According to Robertson & Nicol on Media Law*, a claimant once brought a defamation action over an allegation that he was a highwayman. Evidence emerging at the trial proved that he was indeed a highwayman. The claimant was arrested and subsequently hanged.

'Few defamation actions end so satisfactorily for the defence,' authors Geoffrey Robertson QC and Andrew Nicol QC drily observed in 2002. 

This week, sitting in the Queen’s Bench Division, one of those authors presided over an outcome almost as satisfactory. In Depp II v News Group Newspapers, The Honourable Mr Justice Nicol agreed that online and print articles published by The Sun in 2018 carried the meaning that Pirates of the Caribbean star Johnny Depp was guilty of serious domestic violence against his then wife, Amber Heard. As such the articles caused serious harm to Depp’s personal and professional reputation. However after examining evidence that emerged in sometimes excruciating detail over three weeks in the Royal Courts of Justice last July, the judge found numerous allegations to be proven to the civil standard. As such, the publication enjoyed the statutory defence of ‘truth’ in the Defamation Act 2013. 

Depp may indeed be safely described a 'wife beater', words that appeared in the headline over the first Sun article complained about. (Significantly, they were rapidly amended to 'assault claim' as the Sun’s editors recalled what they should have been taught on day one of Journalism Law 101.) But yesterday’s London Evening Standard was able to splash the 'Wife beater' headline without fear of a 'We act for...' letter. 

Like our anecdotal highwayman, Depp seems to have secured - at considerable expense - exactly the opposite outcome he set out to achieve. 

So, is this the end for London's reputation as what libel lawyers call 'A town called Sue?' Certainly it could be taken as confirmation that, despite many doubts at the time, the 2013 Defamation Act has had some impact on the worst excesses of the libel circus. The presumption that cases will be heard by judges sitting alone, for example, has done away with the phenomenon of celebrity figures charming juries that were unimpressed by the defence evidence of grubby, bumbling hacks.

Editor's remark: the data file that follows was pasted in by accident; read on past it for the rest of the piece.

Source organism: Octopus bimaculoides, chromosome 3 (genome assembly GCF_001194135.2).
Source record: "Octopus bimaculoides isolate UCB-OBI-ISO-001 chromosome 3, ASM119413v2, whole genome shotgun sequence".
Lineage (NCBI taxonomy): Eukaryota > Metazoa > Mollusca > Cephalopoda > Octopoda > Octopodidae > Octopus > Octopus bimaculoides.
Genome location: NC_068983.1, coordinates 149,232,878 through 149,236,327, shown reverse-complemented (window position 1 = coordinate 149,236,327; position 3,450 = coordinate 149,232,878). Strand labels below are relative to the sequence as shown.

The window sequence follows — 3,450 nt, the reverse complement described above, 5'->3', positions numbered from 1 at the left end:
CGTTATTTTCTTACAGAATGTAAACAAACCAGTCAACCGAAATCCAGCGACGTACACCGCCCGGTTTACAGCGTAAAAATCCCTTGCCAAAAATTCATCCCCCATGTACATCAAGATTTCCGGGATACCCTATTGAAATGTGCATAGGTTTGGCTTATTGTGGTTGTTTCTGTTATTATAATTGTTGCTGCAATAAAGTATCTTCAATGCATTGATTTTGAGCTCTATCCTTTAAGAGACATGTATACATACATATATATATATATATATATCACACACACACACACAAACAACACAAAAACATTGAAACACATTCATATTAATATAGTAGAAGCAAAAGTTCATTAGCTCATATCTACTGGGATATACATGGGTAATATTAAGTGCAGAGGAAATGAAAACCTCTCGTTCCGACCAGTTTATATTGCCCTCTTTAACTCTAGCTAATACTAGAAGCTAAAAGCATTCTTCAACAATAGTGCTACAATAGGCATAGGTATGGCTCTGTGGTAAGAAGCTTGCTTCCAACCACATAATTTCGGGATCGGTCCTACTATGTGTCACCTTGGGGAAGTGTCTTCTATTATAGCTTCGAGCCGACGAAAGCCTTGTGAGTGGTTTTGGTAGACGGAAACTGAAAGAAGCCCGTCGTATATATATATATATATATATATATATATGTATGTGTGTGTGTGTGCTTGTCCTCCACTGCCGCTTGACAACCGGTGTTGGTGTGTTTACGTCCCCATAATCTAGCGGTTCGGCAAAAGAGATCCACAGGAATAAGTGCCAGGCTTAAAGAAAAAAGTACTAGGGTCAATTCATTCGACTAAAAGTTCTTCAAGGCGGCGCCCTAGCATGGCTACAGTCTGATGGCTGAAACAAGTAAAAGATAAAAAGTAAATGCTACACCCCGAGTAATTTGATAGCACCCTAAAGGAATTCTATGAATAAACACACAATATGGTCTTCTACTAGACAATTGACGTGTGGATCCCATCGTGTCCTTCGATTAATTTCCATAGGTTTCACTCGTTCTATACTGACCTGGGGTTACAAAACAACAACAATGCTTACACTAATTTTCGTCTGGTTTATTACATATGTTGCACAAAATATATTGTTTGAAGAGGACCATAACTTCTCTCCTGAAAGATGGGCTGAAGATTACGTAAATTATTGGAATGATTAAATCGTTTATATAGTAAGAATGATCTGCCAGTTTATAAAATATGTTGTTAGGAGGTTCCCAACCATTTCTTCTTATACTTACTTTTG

But the Depp case was an outlier for many reasons, not just its welcome assistance to trade in the pubs and coffee bars of London WC2. As Payne Hicks Beach partner Hanna Basha points out, it is very rare these days for celebrity defamation claims to end up in a trial; most are settled long before they get to the doors of court.

It is equally rare for a claimant to lose because the publisher has established 'substantial truth', rather than a defence such as honest comment. Truth, even to the civil standard, is notoriously hard to establish in a libel case, especially if the 'facts' in an article are sloppily edited and presented under a sensational headline. The magazine Yachting World discovered this in 1994 when a jury awarded a boatbuilder £1.49m over a review which, while based on technical observed fact, imputed deceit. (I attended part of that hearing: the claimants came over very, very well in court against a multinational publisher.)

What was truly exceptional in the Depp case was the evidence that News Group was able to assemble, most spectacularly that of Amber Heard herself. This, coupled with Depp's apparent determination to gain redress, ensured that the case would go the full mile. But Gazette readers won't need to be reminded of the risks of relying on a star witness, even one as committed as Heard to telling the world her story.

This is not to say that such a juicy case will never come up again: parts of the media are already salivating at the possibilities implied by Duchess of Sussex v Associated Newspapers. However, again that would be an outlier and far from typical of the quotidien traffic of Mr Justice Warby's media list. 

As Basha comments on Depp, 'The judgment is a reminder to all claimants of the inherent risks of this area of law and how cases brought to vindicate reputations can sometimes destroy them.'

Highwaymen - and pirates - beware. 


*Fourth edition, Sweet & Maxwell, 2002.